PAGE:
By Annys Shin
Washington Post Staff Writer
Thursday, August 6, 2009 10:40 AM
The number of people filing for unemployment benefits for the first time fell last week more than expected, according to data released Thursday morning, the latest indication that the pace of job cuts is easing.
First-time jobless claims for the week ending Aug. 1 fell by 38,000 to 550,000, according to a Labor Department report. Economists had been expecting a drop of 4,000.
The four-week moving average, which is a less volatile measure, decreased by 4,750 to 560,000, the lowest level since January. The four-week moving average has now fallen for six consecutive weeks.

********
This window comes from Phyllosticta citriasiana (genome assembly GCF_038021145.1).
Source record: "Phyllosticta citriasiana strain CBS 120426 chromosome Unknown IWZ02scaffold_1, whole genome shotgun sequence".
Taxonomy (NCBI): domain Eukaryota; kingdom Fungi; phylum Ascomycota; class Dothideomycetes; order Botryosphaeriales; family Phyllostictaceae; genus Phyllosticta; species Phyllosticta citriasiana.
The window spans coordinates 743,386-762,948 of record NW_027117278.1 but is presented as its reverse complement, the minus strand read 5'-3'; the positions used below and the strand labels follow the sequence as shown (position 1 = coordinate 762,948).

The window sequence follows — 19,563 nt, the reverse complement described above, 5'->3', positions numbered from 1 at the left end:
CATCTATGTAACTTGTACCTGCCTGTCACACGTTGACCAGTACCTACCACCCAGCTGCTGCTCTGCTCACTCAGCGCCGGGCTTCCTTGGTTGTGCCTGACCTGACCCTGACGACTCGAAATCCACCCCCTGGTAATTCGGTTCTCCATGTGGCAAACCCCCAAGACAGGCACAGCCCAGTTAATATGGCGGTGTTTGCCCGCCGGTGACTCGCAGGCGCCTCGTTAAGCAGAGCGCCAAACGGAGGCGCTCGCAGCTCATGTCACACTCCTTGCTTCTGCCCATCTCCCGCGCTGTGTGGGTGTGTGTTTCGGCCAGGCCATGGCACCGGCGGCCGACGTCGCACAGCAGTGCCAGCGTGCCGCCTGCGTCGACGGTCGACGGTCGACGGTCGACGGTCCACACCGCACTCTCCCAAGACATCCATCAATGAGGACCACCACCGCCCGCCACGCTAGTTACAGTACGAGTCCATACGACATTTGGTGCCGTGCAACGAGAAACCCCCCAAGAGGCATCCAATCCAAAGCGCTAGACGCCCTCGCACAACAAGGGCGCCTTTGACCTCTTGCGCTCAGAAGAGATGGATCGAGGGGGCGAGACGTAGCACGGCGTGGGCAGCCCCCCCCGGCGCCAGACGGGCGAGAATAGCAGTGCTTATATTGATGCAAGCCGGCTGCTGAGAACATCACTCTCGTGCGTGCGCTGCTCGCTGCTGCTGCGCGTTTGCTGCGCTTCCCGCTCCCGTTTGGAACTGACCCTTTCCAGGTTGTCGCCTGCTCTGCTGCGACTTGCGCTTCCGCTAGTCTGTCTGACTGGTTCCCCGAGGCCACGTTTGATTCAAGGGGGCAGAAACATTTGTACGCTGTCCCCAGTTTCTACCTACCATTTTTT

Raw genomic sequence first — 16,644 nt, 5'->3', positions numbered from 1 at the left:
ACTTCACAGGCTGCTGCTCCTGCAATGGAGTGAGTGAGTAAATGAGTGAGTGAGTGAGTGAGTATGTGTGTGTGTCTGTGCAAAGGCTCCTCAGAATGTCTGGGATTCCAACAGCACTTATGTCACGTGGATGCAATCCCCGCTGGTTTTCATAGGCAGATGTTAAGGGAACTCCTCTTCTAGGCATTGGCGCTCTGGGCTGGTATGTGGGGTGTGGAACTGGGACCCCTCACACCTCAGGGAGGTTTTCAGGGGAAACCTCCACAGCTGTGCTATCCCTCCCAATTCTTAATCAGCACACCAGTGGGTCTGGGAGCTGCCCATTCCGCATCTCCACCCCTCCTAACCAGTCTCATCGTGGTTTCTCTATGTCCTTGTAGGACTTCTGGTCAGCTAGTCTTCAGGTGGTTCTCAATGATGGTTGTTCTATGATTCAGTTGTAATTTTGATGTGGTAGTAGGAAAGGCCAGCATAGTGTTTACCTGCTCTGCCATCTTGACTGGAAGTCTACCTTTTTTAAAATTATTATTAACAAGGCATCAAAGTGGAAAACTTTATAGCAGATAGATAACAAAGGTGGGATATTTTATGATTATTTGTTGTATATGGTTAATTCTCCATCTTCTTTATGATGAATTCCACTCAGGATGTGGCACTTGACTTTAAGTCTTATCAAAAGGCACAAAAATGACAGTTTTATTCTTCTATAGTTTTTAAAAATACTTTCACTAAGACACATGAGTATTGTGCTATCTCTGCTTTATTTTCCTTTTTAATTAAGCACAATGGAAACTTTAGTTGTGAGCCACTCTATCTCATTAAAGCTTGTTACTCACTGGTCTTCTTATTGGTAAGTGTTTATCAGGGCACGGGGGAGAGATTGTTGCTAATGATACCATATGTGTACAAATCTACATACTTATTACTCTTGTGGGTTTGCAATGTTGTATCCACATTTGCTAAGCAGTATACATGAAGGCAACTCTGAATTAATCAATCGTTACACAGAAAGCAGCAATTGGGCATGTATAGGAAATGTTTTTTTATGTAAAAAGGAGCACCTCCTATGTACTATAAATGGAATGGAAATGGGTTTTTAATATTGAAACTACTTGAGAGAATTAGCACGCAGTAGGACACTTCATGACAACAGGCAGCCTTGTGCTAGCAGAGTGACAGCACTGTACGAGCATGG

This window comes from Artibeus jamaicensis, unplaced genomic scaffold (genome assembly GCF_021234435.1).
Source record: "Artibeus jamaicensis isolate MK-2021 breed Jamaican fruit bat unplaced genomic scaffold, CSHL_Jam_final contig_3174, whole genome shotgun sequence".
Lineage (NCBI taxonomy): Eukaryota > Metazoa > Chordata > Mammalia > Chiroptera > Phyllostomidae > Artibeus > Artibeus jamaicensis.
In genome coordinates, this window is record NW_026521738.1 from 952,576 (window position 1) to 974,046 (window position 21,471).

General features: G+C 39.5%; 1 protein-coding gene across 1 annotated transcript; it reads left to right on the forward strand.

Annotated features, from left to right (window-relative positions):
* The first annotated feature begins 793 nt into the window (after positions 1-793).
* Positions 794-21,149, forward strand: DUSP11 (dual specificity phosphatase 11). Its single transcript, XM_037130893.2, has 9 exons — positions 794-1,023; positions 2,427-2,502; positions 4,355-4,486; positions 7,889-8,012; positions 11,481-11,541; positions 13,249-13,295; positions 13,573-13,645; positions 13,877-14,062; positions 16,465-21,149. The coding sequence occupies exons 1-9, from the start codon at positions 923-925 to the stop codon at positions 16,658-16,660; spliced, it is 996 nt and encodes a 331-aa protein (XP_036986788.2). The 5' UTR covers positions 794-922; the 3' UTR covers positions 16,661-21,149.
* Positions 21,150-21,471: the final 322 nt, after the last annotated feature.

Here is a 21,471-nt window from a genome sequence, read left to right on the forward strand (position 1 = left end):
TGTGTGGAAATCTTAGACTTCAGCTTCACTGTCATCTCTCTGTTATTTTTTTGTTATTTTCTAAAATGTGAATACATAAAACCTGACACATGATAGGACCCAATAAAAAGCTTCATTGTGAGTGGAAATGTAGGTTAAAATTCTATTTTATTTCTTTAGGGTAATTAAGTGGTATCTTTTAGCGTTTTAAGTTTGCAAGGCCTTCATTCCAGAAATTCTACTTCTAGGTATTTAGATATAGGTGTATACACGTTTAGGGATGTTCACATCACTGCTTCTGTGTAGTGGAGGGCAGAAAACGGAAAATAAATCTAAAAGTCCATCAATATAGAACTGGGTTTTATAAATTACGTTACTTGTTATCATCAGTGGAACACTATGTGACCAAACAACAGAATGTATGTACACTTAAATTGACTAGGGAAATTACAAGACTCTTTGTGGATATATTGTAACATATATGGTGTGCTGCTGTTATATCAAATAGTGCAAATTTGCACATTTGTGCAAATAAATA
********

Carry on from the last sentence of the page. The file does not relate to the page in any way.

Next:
Last week's data were largely free of the distortions caused by the timing of auto layoffs that had affected jobless claims in recent weeks. Several states reported fewer layoffs in manufacturing, construction and automotive production.
Although the pace of job cuts is slowing, the picture remains bleak for those out of work. The unemployment rate is expected to hit 10 percent by the end of the year, a first in more than 25 years.
Currently, it stands at 9.5 percent. But analysts expect the rate to rise to 9.6 percent when the Labor Department releases its employment report for July on Friday.